International sanctions against Russia introduced in 2014 turned out not to be the bogeyman they first seemed to be, and could in fact have played a key role in helping the Russian oil sector to not only handle the sharp price drop over the last year and a half, but make the industry more efficient in the long run.
When sanctions were implemented targeting the Russian oil sector’s access to Western financing and key Arctic, shale and deepwater technology, analysts saw them as major blow.
Forecasters speculated that Russian oil companies would run into problems trying to maintain drill rates, service loans in foreign currencies, and could struggle to maintain output. At the time the International Energy Agency estimated Russia’s crude production would fall by 80,000 b/d in 2015. And these forecasts came when oil was still trading at over $100/b.
Things haven’t quite panned out as predicted — Russia increased crude output in 2015 by 147,222 b/d year on year, to 10.73 million b/d, and energy ministry data for January indicates this trend is continuing into 2016.
This is mainly due to a significant increase in drilling, and a drive to concentrate resources on maximizing efficiency at existing projects, rather than invest in new ones that are unlikely to immediately boost output.
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Although natural declines continued at ageing fields in West Siberia, companies stepped up drilling effortsto minimize the fall. Rosneft said in November it increased drilling meterage by over 32% in the first nine months of 2015.
Russian production costs are also relatively low — estimated to be between $5/b and $15/b by energy minister Alexander Novak. These costs, which are largely incurred in rubles, have dropped in line with the ruble’s devaluation against the US dollar.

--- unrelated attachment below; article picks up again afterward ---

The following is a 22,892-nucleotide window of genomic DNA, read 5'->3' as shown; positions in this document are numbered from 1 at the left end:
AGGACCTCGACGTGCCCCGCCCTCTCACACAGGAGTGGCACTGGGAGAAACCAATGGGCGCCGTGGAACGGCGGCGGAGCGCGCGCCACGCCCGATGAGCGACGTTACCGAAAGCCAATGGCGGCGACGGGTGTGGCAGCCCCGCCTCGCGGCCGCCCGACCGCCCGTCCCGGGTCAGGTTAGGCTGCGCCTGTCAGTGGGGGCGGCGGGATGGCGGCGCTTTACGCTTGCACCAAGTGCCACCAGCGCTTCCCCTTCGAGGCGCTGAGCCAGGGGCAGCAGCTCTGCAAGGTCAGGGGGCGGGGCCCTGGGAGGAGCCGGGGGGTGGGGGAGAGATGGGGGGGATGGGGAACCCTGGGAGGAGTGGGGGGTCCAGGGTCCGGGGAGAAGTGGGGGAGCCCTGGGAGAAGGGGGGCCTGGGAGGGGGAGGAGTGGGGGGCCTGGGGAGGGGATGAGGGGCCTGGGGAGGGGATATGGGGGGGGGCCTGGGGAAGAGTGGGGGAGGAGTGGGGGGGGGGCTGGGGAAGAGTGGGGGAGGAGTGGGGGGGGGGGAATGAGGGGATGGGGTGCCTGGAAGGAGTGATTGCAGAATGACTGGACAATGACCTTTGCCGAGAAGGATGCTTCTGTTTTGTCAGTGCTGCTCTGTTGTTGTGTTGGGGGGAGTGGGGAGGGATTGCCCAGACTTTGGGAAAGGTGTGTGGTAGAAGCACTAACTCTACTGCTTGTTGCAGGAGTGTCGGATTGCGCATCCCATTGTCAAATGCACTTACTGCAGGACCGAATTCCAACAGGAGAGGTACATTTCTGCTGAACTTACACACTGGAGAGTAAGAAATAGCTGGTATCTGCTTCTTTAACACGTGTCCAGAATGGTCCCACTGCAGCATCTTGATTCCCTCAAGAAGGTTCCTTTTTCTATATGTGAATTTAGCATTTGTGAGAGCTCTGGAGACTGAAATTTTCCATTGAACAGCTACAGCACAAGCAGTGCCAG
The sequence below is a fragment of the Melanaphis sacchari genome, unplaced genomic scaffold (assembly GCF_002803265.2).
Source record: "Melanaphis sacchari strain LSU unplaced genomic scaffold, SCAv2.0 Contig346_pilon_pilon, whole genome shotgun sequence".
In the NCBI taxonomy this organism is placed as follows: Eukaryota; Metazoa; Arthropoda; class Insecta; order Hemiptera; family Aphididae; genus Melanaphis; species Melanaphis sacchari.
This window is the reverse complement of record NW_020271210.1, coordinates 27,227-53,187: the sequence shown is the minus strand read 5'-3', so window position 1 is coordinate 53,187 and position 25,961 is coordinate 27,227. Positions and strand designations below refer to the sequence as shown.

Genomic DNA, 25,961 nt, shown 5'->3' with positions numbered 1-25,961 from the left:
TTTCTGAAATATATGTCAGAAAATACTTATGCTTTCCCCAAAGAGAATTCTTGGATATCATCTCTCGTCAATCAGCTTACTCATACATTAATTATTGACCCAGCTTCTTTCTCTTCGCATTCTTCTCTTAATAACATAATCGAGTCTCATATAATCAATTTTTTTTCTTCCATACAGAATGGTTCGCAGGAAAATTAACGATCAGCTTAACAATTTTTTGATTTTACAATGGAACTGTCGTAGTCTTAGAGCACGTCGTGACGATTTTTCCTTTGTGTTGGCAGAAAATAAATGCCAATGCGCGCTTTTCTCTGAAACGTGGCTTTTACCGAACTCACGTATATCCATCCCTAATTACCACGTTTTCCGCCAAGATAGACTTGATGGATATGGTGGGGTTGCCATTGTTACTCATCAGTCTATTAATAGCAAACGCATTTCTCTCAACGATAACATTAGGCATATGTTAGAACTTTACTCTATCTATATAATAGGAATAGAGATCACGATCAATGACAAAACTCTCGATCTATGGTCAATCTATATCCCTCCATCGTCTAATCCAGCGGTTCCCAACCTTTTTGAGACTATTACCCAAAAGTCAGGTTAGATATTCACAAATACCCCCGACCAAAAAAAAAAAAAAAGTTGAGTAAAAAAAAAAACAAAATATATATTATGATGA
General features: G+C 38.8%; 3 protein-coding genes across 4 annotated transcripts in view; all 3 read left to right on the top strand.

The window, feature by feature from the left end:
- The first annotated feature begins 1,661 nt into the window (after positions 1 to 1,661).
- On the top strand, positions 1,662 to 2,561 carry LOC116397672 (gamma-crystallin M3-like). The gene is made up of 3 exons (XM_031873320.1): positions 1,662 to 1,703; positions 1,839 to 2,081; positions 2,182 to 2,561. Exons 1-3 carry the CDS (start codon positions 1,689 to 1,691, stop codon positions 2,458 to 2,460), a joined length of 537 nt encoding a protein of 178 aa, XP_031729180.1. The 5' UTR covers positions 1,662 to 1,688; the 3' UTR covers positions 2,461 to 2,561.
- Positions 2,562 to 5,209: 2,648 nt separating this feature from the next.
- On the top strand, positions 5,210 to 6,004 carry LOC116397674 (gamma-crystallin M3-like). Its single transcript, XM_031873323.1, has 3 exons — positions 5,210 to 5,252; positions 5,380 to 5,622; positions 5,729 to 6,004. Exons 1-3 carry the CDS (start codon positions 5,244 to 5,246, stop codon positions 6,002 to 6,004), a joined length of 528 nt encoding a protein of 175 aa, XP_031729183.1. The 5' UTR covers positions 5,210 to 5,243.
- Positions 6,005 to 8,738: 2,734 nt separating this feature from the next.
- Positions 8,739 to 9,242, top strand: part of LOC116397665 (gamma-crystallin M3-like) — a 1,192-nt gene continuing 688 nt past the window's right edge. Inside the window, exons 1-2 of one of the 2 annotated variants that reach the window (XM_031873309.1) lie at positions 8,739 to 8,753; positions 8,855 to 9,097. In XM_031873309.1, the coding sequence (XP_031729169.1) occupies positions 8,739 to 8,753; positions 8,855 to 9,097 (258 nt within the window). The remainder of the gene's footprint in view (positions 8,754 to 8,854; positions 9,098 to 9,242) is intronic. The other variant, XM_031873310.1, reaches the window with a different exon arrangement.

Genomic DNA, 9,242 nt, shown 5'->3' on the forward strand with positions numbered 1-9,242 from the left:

There is no consensus on how long this growth trend could last — forecasts for 2016 run the gamut from output cuts, to flat, to possibly some growth, with the latter increasingly likely if prices rally.
Low prices had bigger impact than sanctions
If 18 months ago analysts were talking about the joint blow of sanctions and low oil prices, the reality is that low oil prices were a much bigger challenge.
When sanctions were introduced, negative forecasts were largely based on the impact they may have on two key aspects of oil producers’ operations — access to Western credit and technology for cutting edge projects.
On the credit issue, when prices began to fall the Russian government pursued a policy of allowing the ruble to devalue in line with the oil price drop. The result was Russian producers actually benefited by reducing their exposure to debt denominated in foreign currency.
In its latest financial results, Rosneft reported its net debt was $24.5 billion at the end of Q3, down 45% from $45 billion at the end of Q3 the previous year.
The second objective of the sanctions, to block access to Western technology has also had little impact.
When sanctions began, Russian companies were in the early stages of considering a wide range of new projects. While some of these projects have survived in scaled back versions, or without the involvement of Western partners; many have been put on hold indefinitely, such as Rosneft’s ambitious plans for Arctic exploration with ExxonMobil. But with oil prices bouncing around $30/b, these plans would likely have have been killed for economic reasons, sanctions or not.
The West’s cold shoulder also drove a shift to develop domestic oil service capabilities rather than relying on foreign technology. Major oil producers are now producing Russian-made equivalents to equipment previously sourced abroad.
Also, low prices and not lack of technology likely made some companies move away from expensive shale production. But shale hasn’t been abandoned, however, despite unfavorable conditions.
Unconventional oil production actually rose by 0.6% to 32.8 million mt, according to the energy ministry. Surgutneftegaz, the leading shale producer, accounted for 76% of shale output in Russia in 2013.
Using exclusively domestic technology, Surgut is not planning to cut investment in producing these reserves until 2018 at least. Actual costs of shale production in Russia are hard to assess, with many projects still at the pilot stage. Analysts have estimated that projects at the Bazhenov and Domanik shale formations could become profitable at above $40/b.
Many in Russia would welcome the lifting of Western sanctions, and it would undoubtedly be positive for investor sentiment, but without a corresponding recovery in oil prices it is unlikely to have any significant immediate impact on companies’ spending habits and project portfolios. — Rosemary Griffin in Moscow